“Everybody told me, ‘Sergio, you sound like a nice guy, but it’s nothing we want to get involved in. It’s a personal struggle,'” he said. “At that point I started googling State Bar law firms.”  That’s when he found the husband-and-wife legal team of Jerome Fishkin and Lindsay Slatter, whose three-attorney Walnut Creek firm specializes in cases involving applications and disciplinary cases pending before the State Bar.

Last fall, the Committee on Bar Examiners forwarded its recommendation that Garcia be admitted to the bar to the state Supreme Court. Fishkin said he and Slatter figured the case would be settled one way or the other, in private, with a minute order. But then in May, the court publicly asked for briefing in the case.

The Committee of Bar Examiners, as well as attorney general Kamala Harris, has argued that Garcia should be admitted to the bar because law licensure is the purview of the state Supreme Court, not the federal government.

Even though the Obama administration has opposed his bid to join the State Bar, Garcia has spent recent days helping young adults apply for so-called deferred action, the new federal program that will protect undocumented immigrants brought to the U.S. as children from deportation, at least temporarily. Garcia is four years too old to qualify for the deferral. He said he’s not bitter.

Garcia is keenly aware that his story reads like a made-for-the-big-screen tale. That’s why the ambitious 35-year-old is writing his autobiography. Publishers and producers are already calling, he said.

“It’s on hold for now,” Garcia said in a recent interview. “I’m waiting for the happy ending.”

Another California case worth watching.  What are your thoughts on Mr. Garcia’s case?

 

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After nine years of debate, the State Bar adopted 67 proposed ethics rules to govern California lawyers’ professional conduct. The rules require Supreme Court approval before taking effect, and although the court is free to reject or return any of the proposals for further work, they offer a behavioral roadmap for attorneys and provide clear guidance in particular areas that have been confusing or controversial, and result in discipline for those who ignore them.

Although a rules revision commission was appointed to bring California’s rules in line with the ABA Model Rules, the state — in fact the only state whose rules are not patterned after the Model Rules — will continue to differ in 12 key areas, four involving fees. The rules were last revised in 1987, and since beginning its work, the commission has held seven public hearings, sought public response to its recommendations six times and received 530 written comments. Even as the final deadline loomed last month, the group sent out seven final rules for one last round of public input.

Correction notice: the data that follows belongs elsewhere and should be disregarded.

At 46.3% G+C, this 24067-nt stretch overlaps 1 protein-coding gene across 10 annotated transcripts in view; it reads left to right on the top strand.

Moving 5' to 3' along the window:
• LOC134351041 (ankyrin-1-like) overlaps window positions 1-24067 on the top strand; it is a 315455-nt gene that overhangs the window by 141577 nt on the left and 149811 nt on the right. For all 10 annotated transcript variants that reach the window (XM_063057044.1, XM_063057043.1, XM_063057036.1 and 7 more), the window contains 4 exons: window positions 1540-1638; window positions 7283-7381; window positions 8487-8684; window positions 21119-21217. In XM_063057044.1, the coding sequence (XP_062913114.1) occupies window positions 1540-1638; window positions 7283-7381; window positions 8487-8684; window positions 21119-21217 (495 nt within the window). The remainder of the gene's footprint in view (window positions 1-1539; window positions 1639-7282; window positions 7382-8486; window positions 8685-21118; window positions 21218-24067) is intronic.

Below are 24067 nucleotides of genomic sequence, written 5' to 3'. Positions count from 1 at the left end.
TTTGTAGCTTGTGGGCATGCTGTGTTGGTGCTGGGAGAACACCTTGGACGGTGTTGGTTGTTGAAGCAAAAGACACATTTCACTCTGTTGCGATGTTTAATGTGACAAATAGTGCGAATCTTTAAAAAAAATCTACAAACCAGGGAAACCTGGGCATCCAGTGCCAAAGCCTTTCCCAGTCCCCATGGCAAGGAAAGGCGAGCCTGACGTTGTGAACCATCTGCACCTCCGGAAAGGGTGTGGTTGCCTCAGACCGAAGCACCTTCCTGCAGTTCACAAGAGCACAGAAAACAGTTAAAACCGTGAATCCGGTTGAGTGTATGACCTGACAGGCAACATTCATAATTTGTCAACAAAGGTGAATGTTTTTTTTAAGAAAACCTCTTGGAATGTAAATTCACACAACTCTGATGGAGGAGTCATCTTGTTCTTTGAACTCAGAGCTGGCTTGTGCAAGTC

The rules can be divided into two categories: those that were changed to mirror more closely the ABA Model Rules, and those that remain distinctly Californian.

The first category includes rules that address lawyer advertising/solicitation; supervision of lawyer and nonlawyer subordinates; sexual relations with clients; aggregate settlements; limited legal service programs; trial publicity; and dealings with represented and unrepresented persons.

The areas that are substantially different from the Model Rules include the bar’s rejection of the so-called “snitch” rule and retention of California standards governing client secrets, unconscionable fees, competence and moral turpitude.  To read the breakdown of these differences, see them at the California Bar Journal article.

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California Supreme Court on  Prop 8 Day of Dec...
Image by Steve Rhodes via Flickr

In an article appearing in JDSupra, written by Larry Bodine,  the California Supreme Court ruled in Simpson Strong-Tie Co. v. Gore on May 17, 2010 that a plaintiff lawyer who was seeking clients for a possible class action lawsuit had a right to publish an advertisement regarding defective decks on homes. The maker of screws for decks sued Gore for libel, false advertising and unfair business practices. Gore won at trial and on appeal. The state Supreme Court ruled that the lawyer was entitled to invoke the state anti-SLAPP statute to protect his free speech rights in publishing the ad.

This case originated in Santa Clara County and is good news for attorneys with regards to advertising.  If you would like to read the entire Supreme Court ruling, click here.

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In case you missed it in late November, the California Supreme Court upheld the attorney-client privilege in Costco Wholesale Corp. v. Superior Court (Randall), upholding the protection afforded confidential attorney-client communications and affirming the sanctity of the attorney-client relationship. The decision vacated a trial court ruling which ordered that a redacted attorney opinion letter to the client be produced to opposing counsel.

For a complete review of the decision you can see it here.